Bloomberg’s Big Week: Next Mayor Broken In To Triumph, Disaster

It had been nearly a week into his transition from media mogul to

Mayor-elect, and Michael Bloomberg hadn’t missed a step. Still a newcomer to

the fractious world of New York politics, the Republican convert showed no

small amount of agility in reaching out to embittered Democrats, from Bronx

Borough President Fernando Ferrer to hospital-union chief Dennis Rivera to the

heart of the city’s non-uniformed work force, District Council 37 of the public

employees’ union. He had a morning-after telephone call with former Mayor David

Dinkins, who talked to him about the city’s perilous finances and race

relations. Mr. Bloomberg managed to get a photo op with the Reverend Al

Sharpton that struck a balance between an outright embrace and professional

courtesy. He showed his appreciation for the guardians of the civic culture in

choosing Nat Leventhal, a former aide to John Lindsay and Ed Koch, to head his

transition team.

On the morning of Nov. 12, he was about to unveil his choice for

police commissioner, the popular Ray Kelly, when he was reminded of the

daunting assignment awaiting him. A jetliner went down in the Rockaways, and

the assumption was that New York once again was under attack. That assumption

was probably wrong-investigators say the crash of American Airlines Flight 587

to Santo Domingo very likely was a catastrophic accident, not an act of

terrorism-but for several hours on a brilliant Monday morning, New York reacted

like a city under siege. Bridges, tunnels and airports were closed; the United

Nations was sealed off; the Empire State Building was evacuated. And Mr.

Bloomberg assumed the role of wartime Mayor-in-waiting in a city still on edge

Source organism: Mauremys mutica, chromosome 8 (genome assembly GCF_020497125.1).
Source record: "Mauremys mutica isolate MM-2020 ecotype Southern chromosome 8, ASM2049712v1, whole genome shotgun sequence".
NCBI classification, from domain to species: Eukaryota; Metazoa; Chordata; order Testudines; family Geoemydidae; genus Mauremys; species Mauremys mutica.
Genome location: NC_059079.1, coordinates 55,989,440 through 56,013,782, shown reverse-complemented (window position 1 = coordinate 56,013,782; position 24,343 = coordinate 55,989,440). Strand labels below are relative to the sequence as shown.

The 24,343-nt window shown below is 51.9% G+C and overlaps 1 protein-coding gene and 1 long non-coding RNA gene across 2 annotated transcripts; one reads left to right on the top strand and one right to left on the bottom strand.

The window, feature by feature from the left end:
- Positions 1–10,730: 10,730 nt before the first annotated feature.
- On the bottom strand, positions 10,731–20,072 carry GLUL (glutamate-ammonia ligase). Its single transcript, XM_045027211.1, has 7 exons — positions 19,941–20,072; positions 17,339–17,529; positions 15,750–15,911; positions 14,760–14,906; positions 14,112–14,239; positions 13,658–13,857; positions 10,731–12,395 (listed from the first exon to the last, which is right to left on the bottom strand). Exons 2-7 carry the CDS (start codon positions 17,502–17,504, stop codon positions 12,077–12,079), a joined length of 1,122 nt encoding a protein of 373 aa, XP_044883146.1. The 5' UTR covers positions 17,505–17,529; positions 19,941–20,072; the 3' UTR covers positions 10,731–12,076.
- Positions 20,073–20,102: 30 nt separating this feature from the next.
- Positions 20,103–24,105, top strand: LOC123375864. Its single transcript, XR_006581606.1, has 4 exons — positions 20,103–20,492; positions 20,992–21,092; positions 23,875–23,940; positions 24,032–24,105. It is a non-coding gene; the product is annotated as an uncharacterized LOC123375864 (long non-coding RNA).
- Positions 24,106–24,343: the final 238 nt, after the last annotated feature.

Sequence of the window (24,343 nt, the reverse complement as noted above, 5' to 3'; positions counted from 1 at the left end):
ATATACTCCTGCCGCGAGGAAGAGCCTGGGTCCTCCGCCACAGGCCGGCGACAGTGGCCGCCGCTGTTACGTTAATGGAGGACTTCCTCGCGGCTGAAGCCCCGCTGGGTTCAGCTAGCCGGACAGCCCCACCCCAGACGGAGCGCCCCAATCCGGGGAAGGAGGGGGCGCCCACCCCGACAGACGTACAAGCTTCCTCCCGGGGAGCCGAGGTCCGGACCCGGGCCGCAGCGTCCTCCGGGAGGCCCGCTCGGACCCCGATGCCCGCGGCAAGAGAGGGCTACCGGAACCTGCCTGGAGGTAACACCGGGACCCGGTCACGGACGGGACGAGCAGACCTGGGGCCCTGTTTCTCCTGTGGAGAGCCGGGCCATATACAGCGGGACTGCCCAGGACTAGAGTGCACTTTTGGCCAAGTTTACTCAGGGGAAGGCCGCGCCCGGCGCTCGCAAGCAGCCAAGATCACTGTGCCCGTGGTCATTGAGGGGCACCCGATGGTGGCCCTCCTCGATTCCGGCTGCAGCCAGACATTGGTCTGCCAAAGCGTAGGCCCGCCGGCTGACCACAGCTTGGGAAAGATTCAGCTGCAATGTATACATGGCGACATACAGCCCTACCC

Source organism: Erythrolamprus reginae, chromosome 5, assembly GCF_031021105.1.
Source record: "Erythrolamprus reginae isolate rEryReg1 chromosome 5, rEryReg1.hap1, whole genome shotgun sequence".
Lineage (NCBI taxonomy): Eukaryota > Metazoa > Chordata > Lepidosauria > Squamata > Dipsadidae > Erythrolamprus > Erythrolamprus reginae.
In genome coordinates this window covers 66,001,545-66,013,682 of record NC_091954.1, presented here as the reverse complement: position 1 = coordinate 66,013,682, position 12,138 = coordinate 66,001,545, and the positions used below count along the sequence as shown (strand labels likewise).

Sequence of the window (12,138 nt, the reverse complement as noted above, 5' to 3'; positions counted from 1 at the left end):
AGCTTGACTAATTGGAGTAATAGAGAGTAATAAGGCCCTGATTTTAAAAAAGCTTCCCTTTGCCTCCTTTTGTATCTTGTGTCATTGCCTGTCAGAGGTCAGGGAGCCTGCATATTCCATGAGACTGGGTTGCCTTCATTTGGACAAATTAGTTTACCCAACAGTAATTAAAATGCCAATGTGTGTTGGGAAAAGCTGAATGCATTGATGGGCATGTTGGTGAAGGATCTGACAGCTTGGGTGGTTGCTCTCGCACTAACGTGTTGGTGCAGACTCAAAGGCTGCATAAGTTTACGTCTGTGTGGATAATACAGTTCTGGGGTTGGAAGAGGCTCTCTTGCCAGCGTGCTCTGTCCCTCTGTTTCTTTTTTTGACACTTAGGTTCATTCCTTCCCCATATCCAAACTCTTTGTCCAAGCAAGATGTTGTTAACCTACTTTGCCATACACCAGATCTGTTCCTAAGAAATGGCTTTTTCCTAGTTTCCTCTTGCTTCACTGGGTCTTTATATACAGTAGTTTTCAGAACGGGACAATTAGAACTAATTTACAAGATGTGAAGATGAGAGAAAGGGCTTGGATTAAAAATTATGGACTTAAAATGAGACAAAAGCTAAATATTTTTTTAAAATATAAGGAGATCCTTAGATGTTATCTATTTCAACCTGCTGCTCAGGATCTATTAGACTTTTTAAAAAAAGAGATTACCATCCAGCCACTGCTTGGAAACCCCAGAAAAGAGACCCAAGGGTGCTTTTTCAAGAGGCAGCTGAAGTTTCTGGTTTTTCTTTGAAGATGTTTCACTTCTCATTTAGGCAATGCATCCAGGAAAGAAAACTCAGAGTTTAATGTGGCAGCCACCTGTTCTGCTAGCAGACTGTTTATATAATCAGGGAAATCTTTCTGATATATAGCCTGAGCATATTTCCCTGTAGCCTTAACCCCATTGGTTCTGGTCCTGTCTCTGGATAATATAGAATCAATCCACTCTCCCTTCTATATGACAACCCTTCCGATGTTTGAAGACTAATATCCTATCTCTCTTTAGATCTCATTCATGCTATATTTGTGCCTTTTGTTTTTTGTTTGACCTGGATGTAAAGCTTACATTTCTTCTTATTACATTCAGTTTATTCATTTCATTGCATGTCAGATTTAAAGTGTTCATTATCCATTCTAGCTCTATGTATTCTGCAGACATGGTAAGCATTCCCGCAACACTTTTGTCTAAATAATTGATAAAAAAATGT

after Sept. 11, still fearful that its suffering may have just begun.

The Mayor-elect was at a breakfast meeting with African-American

leaders in the Alliance Capital building on Sixth Avenue when aides told him

about the plane disaster in Queens. He was taken by car to his corporate

headquarters on East 57th Street, where he had a meeting with Assembly Speaker

Sheldon Silver. Then Mayor Rudolph Giuliani called. Mr. Bloomberg asked Mr.

Giuliani what he could do to help, and the Mayor told the Mayor-elect to go to

the disaster-relief center at the Ramada Inn near John F. Kennedy International

Airport in Queens.

It was Mr. Bloomberg’s introduction to the kind of crisis

management he rarely faced in the private sector. By 3 p.m., this once and

future staple of Manhattan night life was doing his best to console relatives

and friends of those on board the doomed flight. Many were Dominican

immigrants, and Mr. Bloomberg offered his condolences in Spanish. He had an

interpreter by his side to help with the more complex conversations with

grieving relatives. Several hours later, he was at a press conference at the

Dominican Sports Club in Washington Heights with his new colleagues-Governor

George Pataki, U.S. Senator Charles Schumer and several Dominican community

leaders.

Though he often seemed awkward and utterly lacking in the common

touch on the campaign trail, Mr. Bloomberg, at this awful moment, sounded

several grace notes in his brief remarks. “All eight million people in this

city grieve with you, and all eight million people promise that we will not

forget you,” he said. “These were our friends. Do not forget them.” After the

press dispersed, the Mayor-elect went to a prayer vigil in Washington Heights.

“You have memories,” he told the stricken audience. “Unfortunately, that’s what

God leaves us with; that’s also what we are so lucky to have. All one can say

to those left behind is: Lo siento mucho ,”

he said, using the Spanish phrase for “I’m very sorry.” He has been studying

the language since he launched his improbable campaign.

In the aftermath of Sept. 11,

Mr. Bloomberg calibrated his campaign to emphasize the need to rebuild-a job,

he was happy to say, which he was qualified for because of his business